Dorsal Spinal Cord Stimulation in the Treatment of Multiple Sclerosis

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Abstract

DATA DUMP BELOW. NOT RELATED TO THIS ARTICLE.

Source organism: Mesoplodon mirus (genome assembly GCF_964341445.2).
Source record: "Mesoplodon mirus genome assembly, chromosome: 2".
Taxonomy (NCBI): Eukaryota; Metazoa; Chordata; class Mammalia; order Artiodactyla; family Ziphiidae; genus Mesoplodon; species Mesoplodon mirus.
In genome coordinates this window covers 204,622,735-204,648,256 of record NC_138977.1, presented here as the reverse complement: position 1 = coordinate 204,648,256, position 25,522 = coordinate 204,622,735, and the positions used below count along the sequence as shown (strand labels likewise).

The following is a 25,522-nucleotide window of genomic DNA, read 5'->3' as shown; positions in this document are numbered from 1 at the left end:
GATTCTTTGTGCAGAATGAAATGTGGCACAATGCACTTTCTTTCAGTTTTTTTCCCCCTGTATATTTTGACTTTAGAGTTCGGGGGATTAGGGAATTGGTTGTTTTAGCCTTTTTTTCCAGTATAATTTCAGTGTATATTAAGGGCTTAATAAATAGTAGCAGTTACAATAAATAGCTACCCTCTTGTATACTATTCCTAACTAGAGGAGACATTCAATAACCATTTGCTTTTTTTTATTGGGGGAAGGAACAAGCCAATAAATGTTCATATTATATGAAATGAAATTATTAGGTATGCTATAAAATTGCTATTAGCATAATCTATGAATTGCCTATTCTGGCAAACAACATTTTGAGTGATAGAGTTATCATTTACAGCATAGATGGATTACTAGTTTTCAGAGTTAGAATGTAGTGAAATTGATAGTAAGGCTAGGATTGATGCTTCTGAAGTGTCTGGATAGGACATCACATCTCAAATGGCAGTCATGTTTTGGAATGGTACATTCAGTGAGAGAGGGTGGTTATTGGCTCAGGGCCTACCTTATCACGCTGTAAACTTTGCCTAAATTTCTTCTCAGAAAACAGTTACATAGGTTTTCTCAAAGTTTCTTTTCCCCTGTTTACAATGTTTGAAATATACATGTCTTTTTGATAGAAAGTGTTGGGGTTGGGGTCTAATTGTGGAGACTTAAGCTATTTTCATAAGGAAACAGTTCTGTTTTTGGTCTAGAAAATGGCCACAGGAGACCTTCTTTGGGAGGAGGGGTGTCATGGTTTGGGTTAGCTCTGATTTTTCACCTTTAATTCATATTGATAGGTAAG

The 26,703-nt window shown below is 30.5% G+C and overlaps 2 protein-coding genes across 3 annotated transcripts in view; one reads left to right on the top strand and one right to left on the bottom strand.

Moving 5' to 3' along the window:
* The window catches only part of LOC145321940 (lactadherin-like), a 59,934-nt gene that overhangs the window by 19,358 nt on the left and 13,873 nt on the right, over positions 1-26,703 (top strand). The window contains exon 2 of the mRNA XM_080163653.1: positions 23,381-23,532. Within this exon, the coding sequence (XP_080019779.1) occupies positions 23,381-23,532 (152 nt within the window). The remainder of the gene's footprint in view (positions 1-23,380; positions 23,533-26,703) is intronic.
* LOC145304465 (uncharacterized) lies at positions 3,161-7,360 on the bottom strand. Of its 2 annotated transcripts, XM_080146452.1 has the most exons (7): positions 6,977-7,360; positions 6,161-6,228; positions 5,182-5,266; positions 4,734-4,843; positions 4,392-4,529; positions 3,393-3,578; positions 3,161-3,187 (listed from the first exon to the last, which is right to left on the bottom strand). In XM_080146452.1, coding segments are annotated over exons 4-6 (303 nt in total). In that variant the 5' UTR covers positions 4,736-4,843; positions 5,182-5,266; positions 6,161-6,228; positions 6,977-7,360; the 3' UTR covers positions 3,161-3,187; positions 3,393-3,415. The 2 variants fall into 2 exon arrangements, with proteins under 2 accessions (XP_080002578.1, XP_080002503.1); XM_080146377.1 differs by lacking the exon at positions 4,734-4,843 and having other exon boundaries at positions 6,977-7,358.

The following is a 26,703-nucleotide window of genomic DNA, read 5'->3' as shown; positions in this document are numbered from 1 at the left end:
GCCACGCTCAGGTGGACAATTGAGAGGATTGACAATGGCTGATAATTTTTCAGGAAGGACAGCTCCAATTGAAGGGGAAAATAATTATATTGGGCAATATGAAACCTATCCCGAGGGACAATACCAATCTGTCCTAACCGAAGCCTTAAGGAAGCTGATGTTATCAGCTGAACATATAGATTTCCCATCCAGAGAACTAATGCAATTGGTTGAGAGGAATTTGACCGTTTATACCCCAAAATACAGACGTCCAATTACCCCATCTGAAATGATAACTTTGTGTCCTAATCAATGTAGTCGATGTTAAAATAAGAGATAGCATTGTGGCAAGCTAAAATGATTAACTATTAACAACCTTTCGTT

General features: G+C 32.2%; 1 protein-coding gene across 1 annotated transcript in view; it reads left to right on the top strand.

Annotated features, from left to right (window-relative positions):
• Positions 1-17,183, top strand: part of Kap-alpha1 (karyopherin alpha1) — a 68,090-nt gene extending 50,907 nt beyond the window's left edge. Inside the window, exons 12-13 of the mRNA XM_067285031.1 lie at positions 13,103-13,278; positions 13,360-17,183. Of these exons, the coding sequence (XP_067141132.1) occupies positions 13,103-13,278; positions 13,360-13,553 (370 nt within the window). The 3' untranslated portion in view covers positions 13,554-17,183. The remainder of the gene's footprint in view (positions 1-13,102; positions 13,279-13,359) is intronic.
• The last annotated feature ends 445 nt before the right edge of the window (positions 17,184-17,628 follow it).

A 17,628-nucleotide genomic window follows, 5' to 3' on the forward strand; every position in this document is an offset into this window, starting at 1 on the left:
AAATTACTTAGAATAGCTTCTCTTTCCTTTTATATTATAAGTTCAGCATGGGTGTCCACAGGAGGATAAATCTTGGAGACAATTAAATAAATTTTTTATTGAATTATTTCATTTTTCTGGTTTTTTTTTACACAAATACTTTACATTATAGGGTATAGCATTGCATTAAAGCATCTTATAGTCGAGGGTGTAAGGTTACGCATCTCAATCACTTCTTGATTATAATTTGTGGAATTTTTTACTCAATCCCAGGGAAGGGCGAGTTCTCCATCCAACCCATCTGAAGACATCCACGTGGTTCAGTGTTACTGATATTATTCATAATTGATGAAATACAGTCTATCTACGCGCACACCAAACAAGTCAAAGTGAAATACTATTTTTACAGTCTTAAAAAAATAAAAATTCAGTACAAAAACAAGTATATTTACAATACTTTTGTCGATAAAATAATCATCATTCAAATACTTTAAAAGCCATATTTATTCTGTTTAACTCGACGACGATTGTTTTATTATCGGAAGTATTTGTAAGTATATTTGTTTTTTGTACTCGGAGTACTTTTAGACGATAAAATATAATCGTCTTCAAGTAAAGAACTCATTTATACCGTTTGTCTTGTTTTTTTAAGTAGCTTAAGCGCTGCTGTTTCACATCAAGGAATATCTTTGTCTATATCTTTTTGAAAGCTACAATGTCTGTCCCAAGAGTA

Previously published work indicated significant improvement in the symptoms of multiple sclerosis with dorsal spinal cord stimulation. In this study 23 patients with multiple sclerosis documented by history, examination, laboratory studies, and clinical course were treated with dorsal spinal cord stimulation and followed for 19 to 45 months (mean, 32 months). Preand postoperative clinical assessment was carried out using the Kurtzke Scale. Walking velocity, upper limb coordination, sphincter function, and sensory function were also evaluated quantitatively. No statistically significant objective improvement in any of these measures was demonstrated. Fifty per cent of the patients initially reported subjective symptomatic improvement, but this declined to 30% at last follow-up. Fifteen of 23 patients experienced complications related mainly to the hardware used and required a total of 21 subsequent operative procedures for correction of these complications. These results do not support the continued clinical use of dorsal spinal cord stimulation in the symptomatic treatment of multiple sclerosis.

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